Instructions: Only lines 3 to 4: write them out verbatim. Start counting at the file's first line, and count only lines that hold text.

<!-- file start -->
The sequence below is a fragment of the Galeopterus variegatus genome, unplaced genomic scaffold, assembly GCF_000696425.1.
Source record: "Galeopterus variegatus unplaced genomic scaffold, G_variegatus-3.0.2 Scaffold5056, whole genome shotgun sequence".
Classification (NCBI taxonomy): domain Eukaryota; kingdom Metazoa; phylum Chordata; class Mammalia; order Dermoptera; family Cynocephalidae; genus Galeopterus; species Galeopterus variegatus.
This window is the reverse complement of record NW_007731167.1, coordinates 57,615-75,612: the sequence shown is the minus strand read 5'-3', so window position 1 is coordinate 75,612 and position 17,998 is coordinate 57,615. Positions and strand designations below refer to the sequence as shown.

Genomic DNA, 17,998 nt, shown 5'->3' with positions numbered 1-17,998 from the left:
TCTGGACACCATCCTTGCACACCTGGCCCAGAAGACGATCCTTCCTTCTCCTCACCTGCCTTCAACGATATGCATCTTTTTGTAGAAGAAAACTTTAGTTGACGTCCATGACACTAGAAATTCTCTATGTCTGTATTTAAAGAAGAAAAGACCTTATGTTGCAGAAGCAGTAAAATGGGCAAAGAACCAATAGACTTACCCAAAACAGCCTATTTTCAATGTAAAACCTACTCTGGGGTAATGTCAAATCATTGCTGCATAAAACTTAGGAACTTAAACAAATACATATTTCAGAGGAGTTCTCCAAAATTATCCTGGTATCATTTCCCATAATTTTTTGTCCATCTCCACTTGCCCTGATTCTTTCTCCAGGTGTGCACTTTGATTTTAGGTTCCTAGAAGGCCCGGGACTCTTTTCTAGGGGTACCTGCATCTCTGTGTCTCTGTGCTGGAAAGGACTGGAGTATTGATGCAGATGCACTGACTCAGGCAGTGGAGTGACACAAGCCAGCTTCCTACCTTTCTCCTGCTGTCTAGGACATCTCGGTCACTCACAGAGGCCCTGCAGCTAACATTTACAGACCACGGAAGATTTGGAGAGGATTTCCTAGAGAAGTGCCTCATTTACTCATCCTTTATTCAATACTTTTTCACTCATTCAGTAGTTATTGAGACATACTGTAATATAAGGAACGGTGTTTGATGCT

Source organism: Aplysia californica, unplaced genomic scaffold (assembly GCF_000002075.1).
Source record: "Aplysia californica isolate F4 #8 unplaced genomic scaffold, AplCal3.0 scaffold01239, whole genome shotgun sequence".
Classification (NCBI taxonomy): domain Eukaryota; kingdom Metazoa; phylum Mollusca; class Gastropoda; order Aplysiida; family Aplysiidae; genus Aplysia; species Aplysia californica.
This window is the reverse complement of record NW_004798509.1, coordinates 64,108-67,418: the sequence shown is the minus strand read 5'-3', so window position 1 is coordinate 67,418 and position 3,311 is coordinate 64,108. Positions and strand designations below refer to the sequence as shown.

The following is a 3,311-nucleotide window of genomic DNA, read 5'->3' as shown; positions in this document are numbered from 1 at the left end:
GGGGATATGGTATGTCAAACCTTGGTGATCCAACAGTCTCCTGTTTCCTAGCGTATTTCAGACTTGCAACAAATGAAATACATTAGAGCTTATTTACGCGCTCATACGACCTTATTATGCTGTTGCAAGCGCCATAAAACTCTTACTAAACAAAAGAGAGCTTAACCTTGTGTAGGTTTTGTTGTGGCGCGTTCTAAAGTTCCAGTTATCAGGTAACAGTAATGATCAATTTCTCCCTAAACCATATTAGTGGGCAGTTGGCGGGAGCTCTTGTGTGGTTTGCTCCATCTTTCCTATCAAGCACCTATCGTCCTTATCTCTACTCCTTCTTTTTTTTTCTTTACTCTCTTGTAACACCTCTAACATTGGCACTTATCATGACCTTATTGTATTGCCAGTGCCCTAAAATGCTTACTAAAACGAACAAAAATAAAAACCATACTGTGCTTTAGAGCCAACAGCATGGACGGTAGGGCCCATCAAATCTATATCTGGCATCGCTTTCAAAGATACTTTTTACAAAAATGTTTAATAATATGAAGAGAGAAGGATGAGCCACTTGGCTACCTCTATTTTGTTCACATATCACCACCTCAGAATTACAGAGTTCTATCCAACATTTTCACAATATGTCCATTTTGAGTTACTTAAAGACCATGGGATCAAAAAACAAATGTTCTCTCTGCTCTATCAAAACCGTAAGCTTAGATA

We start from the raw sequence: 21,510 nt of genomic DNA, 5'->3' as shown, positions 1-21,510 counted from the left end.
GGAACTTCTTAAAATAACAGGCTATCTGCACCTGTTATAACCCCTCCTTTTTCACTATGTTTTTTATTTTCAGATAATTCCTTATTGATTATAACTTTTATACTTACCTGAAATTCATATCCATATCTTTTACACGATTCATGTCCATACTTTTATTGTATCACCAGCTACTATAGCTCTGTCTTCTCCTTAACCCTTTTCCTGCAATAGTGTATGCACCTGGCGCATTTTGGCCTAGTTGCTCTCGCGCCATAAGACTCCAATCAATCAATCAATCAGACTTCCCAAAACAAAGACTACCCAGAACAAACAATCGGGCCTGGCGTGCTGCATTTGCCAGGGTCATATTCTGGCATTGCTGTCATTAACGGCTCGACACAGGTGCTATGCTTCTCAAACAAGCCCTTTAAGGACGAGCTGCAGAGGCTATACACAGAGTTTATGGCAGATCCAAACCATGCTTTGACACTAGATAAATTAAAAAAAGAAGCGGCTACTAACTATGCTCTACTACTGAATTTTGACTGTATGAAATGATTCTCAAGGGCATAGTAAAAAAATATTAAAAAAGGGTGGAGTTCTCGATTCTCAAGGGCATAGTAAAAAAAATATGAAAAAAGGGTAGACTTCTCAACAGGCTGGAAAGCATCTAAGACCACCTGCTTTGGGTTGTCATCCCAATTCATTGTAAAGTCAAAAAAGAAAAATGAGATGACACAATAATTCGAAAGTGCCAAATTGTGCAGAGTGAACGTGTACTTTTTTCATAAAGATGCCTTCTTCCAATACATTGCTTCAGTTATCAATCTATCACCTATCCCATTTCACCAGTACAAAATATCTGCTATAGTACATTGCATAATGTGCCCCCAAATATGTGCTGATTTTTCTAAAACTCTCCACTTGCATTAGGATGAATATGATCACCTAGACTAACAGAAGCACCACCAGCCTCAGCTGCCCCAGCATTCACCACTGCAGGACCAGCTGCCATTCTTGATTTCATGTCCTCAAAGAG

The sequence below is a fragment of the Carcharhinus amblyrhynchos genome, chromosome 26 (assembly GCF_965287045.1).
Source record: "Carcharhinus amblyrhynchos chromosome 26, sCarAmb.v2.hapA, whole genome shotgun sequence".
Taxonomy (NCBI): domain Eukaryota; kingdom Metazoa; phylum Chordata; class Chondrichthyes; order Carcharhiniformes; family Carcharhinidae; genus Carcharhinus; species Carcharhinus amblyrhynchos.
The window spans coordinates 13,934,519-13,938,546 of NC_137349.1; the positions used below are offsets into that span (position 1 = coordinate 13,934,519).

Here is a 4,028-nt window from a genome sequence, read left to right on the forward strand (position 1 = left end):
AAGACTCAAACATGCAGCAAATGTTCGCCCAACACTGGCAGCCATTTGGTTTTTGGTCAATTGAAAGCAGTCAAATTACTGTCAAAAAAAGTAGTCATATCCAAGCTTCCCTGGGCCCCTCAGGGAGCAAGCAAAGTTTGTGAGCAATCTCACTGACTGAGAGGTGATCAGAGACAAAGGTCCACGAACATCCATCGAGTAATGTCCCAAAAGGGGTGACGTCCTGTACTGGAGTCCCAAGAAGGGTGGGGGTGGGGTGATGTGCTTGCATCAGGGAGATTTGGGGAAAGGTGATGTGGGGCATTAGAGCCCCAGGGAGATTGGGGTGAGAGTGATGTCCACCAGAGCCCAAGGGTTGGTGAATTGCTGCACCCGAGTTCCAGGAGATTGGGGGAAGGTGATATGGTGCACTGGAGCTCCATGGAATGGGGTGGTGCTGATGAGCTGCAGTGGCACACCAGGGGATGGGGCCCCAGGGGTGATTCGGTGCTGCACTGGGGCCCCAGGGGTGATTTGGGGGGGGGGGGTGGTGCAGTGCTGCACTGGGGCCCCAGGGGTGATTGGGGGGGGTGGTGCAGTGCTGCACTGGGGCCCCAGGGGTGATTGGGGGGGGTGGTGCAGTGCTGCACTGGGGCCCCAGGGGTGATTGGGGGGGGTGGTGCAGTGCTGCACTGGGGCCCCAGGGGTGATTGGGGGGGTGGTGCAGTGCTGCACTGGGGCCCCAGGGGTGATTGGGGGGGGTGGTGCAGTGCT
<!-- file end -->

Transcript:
Classification (NCBI taxonomy): domain Eukaryota; kingdom Metazoa; phylum Chordata; class Mammalia; order Dermoptera; family Cynocephalidae; genus Galeopterus; species Galeopterus variegatus.
This window is the reverse complement of record NW_007731167.1, coordinates 57,615-75,612: the sequence shown is the minus strand read 5'-3', so window position 1 is coordinate 75,612 and position 17,998 is coordinate 57,615. Positions and strand designations below refer to the sequence as shown.